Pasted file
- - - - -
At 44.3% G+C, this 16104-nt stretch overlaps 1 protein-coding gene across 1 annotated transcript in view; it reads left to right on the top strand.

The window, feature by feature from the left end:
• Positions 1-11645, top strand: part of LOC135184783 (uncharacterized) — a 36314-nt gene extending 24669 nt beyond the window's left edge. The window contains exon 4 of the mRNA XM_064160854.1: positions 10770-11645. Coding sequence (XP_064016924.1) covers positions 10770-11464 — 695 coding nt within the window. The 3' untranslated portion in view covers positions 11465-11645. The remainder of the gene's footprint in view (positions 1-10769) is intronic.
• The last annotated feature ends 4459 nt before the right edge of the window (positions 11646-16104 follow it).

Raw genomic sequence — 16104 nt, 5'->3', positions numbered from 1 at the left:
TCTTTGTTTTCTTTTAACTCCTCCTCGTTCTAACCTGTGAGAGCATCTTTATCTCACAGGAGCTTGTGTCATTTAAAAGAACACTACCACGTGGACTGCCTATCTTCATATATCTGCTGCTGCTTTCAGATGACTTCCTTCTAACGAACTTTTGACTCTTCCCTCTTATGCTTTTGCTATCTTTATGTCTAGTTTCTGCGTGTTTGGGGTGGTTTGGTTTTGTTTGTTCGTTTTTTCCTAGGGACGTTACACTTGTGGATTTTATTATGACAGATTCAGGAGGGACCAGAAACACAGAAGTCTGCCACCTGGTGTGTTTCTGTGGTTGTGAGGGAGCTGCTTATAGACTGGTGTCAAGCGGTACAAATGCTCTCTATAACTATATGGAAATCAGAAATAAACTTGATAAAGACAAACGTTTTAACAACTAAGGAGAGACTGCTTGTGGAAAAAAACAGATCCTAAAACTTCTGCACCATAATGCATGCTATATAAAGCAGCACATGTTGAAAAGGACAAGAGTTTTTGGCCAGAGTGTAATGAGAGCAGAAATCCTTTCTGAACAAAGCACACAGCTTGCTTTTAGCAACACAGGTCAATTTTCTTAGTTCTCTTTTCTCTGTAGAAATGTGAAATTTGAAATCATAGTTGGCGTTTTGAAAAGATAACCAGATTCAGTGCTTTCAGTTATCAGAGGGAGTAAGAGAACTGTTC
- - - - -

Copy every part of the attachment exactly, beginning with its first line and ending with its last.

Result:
At 44.3% G+C, this 16104-nt stretch overlaps 1 protein-coding gene across 1 annotated transcript in view; it reads left to right on the top strand.

The window, feature by feature from the left end:
• Positions 1-11645, top strand: part of LOC135184783 (uncharacterized) — a 36314-nt gene extending 24669 nt beyond the window's left edge. The window contains exon 4 of the mRNA XM_064160854.1: positions 10770-11645. Coding sequence (XP_064016924.1) covers positions 10770-11464 — 695 coding nt within the window. The 3' untranslated portion in view covers positions 11465-11645. The remainder of the gene's footprint in view (positions 1-10769) is intronic.
• The last annotated feature ends 4459 nt before the right edge of the window (positions 11646-16104 follow it).

Raw genomic sequence — 16104 nt, 5'->3', positions numbered from 1 at the left:
TCTTTGTTTTCTTTTAACTCCTCCTCGTTCTAACCTGTGAGAGCATCTTTATCTCACAGGAGCTTGTGTCATTTAAAAGAACACTACCACGTGGACTGCCTATCTTCATATATCTGCTGCTGCTTTCAGATGACTTCCTTCTAACGAACTTTTGACTCTTCCCTCTTATGCTTTTGCTATCTTTATGTCTAGTTTCTGCGTGTTTGGGGTGGTTTGGTTTTGTTTGTTCGTTTTTTCCTAGGGACGTTACACTTGTGGATTTTATTATGACAGATTCAGGAGGGACCAGAAACACAGAAGTCTGCCACCTGGTGTGTTTCTGTGGTTGTGAGGGAGCTGCTTATAGACTGGTGTCAAGCGGTACAAATGCTCTCTATAACTATATGGAAATCAGAAATAAACTTGATAAAGACAAACGTTTTAACAACTAAGGAGAGACTGCTTGTGGAAAAAAACAGATCCTAAAACTTCTGCACCATAATGCATGCTATATAAAGCAGCACATGTTGAAAAGGACAAGAGTTTTTGGCCAGAGTGTAATGAGAGCAGAAATCCTTTCTGAACAAAGCACACAGCTTGCTTTTAGCAACACAGGTCAATTTTCTTAGTTCTCTTTTCTCTGTAGAAATGTGAAATTTGAAATCATAGTTGGCGTTTTGAAAAGATAACCAGATTCAGTGCTTTCAGTTATCAGAGGGAGTAAGAGAACTGTTC